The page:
United States District Court, N.D. New York
& ZELMAN, LLC Attorneys for Plaintiff.
LAW, PLLC DAVID G. PELTAN, ESQ. Attorneys for Defendant.
COUNSEL: YITZCHAK ZELMAN, ESQ. DAVID G. PELTAN, ESQ.
DECISION AND ORDER
D'AGOSTINO, U.S. DISTRICT JUDGE
September 1, 2016, Sharon Stevens ("Plaintiff")
commenced this action pursuant to the Fair Debt Collection
Practices Act, 15 U.S.C. § 1692 et seq.
("FDCPA") against EOS CCA ("Defendant").
See Dkt. No. 1. On December 14, 2016, Plaintiff
accepted an offer of partial judgment in the amount of $1,
501.00 for damages pursuant to Fed.R.Civ.P. 68 as a result of
Defendant's alleged violations of the FDCPA. See
Dkt. No. 13. The order reserved on the issue of
Plaintiff's attorney's fees and costs where
"[s]aid fees and costs are to be in an amount as agreed
by counsel for the parties, or if they are unable to agree,
as determined by the Court, upon Motion." See
id at 5.
attorney Yitzchak Zelman ("Zelman") and Defendant
did not reach an agreement on attorney's fees. As a
result, on January 17, 2017 Mr. Zelman filed this pending
motion for twenty-three hours of attorney's fees at
$250.00 per hour for a total of $5, 750.00 in attorney's
fees along with $465.00 in costs and expenses, for a total of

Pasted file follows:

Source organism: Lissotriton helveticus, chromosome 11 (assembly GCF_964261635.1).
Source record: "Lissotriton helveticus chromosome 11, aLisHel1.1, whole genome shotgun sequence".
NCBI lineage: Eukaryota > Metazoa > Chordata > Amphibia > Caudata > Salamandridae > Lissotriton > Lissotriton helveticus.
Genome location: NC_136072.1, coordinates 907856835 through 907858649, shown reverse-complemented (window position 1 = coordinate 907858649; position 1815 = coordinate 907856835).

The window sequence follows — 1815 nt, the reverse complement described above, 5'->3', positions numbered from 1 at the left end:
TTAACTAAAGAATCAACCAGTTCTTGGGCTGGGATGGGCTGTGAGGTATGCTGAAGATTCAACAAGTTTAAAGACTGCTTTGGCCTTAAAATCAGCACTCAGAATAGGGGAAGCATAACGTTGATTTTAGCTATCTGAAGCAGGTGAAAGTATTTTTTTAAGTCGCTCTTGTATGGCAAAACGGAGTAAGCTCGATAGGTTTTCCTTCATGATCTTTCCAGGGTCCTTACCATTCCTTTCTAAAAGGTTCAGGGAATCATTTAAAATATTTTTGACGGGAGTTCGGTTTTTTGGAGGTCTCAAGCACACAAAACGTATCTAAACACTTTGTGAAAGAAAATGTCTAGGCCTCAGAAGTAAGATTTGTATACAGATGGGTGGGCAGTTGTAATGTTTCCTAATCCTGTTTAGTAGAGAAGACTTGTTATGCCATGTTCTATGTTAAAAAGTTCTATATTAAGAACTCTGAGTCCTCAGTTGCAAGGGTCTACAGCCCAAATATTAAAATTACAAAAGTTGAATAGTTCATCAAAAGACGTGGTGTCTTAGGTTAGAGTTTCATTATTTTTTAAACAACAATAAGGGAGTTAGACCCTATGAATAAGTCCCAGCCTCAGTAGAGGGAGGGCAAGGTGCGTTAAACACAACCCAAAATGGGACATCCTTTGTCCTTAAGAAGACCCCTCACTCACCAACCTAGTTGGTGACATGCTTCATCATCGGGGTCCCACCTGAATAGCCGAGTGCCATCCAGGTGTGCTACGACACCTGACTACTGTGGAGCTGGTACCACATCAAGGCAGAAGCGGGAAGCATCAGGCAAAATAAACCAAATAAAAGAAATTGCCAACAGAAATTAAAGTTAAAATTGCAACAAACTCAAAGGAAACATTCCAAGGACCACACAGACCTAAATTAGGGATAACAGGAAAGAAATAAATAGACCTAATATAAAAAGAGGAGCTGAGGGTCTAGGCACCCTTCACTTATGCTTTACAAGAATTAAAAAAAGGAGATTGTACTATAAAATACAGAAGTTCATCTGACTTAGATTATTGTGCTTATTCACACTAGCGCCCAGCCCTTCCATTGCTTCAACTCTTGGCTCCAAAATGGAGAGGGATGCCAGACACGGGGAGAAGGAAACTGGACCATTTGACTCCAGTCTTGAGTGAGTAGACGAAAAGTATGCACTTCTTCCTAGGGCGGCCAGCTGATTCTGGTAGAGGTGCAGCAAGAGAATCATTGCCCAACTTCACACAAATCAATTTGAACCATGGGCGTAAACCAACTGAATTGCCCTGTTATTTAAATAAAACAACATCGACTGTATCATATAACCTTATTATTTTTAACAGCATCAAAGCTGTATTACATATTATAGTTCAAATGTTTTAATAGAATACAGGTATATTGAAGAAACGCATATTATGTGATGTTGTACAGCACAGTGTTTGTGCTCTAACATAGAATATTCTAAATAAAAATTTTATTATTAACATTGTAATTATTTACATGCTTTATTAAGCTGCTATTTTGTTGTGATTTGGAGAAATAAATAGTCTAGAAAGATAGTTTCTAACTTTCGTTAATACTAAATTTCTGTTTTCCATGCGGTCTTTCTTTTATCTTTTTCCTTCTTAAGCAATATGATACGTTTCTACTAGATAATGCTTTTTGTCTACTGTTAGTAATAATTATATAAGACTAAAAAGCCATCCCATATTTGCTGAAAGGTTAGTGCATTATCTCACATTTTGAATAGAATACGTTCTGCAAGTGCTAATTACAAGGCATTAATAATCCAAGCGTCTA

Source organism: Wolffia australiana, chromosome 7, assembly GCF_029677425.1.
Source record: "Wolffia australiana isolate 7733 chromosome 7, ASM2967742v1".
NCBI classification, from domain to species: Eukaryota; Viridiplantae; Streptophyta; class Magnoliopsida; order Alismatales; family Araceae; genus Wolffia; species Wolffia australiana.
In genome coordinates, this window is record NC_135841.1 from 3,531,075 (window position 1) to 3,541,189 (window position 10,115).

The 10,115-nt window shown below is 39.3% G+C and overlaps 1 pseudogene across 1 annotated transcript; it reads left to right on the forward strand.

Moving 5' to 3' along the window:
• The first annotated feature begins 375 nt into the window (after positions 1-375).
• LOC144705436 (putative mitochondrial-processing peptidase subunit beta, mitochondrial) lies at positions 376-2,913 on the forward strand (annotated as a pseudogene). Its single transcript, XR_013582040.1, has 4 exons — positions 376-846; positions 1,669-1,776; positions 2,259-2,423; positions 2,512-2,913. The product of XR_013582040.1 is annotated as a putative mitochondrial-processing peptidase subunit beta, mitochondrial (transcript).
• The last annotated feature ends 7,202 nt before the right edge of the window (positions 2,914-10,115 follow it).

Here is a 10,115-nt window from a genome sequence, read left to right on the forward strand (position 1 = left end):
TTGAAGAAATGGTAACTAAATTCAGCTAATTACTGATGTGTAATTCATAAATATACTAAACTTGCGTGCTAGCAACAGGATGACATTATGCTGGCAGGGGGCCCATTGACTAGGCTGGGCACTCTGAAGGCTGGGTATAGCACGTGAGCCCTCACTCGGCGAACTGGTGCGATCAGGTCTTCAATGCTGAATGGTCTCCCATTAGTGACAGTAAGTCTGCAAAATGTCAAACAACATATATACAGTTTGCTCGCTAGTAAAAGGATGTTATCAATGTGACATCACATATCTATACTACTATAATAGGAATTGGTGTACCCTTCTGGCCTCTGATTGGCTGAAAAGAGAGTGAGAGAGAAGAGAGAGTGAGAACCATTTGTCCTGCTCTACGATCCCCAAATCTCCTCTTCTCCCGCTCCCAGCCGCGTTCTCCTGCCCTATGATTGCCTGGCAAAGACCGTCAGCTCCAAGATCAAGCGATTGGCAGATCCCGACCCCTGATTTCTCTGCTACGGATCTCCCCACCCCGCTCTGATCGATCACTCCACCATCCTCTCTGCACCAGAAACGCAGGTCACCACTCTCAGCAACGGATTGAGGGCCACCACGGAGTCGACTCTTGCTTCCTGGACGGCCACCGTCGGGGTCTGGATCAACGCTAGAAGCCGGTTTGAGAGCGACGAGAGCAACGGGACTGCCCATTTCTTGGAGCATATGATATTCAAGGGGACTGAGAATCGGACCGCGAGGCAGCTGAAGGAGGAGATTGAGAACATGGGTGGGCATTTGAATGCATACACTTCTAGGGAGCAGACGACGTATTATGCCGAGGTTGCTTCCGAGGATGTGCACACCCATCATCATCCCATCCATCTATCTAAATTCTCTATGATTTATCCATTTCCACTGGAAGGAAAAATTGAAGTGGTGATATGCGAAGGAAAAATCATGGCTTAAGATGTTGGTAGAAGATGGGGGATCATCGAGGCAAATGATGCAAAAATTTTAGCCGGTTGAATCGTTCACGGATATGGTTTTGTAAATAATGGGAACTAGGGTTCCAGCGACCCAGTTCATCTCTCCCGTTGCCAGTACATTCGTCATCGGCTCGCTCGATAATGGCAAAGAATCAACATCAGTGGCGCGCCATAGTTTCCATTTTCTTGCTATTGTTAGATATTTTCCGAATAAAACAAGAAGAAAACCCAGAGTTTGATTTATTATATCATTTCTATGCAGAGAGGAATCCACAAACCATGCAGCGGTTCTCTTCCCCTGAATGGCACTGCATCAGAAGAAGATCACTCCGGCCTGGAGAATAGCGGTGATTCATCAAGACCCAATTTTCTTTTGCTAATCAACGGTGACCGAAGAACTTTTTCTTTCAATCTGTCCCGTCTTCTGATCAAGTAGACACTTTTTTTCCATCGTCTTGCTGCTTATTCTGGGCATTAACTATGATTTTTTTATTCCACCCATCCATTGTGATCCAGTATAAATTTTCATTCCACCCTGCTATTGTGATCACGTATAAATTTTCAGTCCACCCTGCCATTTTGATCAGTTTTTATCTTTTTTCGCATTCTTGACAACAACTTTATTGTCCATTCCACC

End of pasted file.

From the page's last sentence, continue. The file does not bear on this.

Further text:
$6, 215.00 in fees and costs. See Dkt. No. 16-1 at
9. On February 6, 2017, Defendant filed a response in
opposition to Mr. Zelman's motion. See Dkt. No.
19. On February 9, 2017, Mr. Zelman filed his reply to
Defendant's motion. See Dkt. No. 20.
to the FDCPA, a prevailing plaintiff may recover "the
costs of the action, together with a reasonable
attorney's fee as determined by the court." 15
U.S.C. § 1692k(a)(3). Having found authority for an
award of attorney's fees to Plaintiff, the Court must now
determine whether Plaintiff's fee request is reasonable.
a litigant qualifies as one eligible for attorney's fees
under the FDCPA, the district court has the discretion to
adjust the amount of fees for various portions of the
litigation, guided by reason and the statutory
criteria." Kapoor v. Rosenthal, 269 F.Supp.2d
408, 412 (S.D.N.Y. 2003) (citing 15 U.S.C. §
1692k(a)(3)). "Both [the Second Circuit] and the Supreme
Court have held that the lodestar-the product of a reasonable
hourly rate and the reasonable number of hours required by
the case-creates a 'presumptively reasonable
fee.'" Millea v. Metro-N. R. Co., 658 F.3d
154, 166 (2d Cir. 2011) (quoting Arbor Hill Concerned
Citizens Neighborhood Assoc. v. Cnty. of Albany, 522
F.3d 182, 183 (2d Cir. 2008)) (other citation omitted);
see also Bergerson v. N.Y. State Office of Mental Health,
Cent. N.Y. Psychiatric Ctr., 652 F.3d 277, 289 (2d Cir.
2011) (stating "[a]ttorneys' fees are awarded by
determining a presumptively reasonable fee, reached by
multiplying a reasonable hourly rate by the number of
reasonably expended hours") (citing Simmons v. N.Y.
City Transit Auth., 575 F.3d 170, 174 (2d Cir. 2009)).
"The lodestar figure should be in line with the rates
prevailing in the community for similar services by attorneys
of comparable skill, experience, and reputation."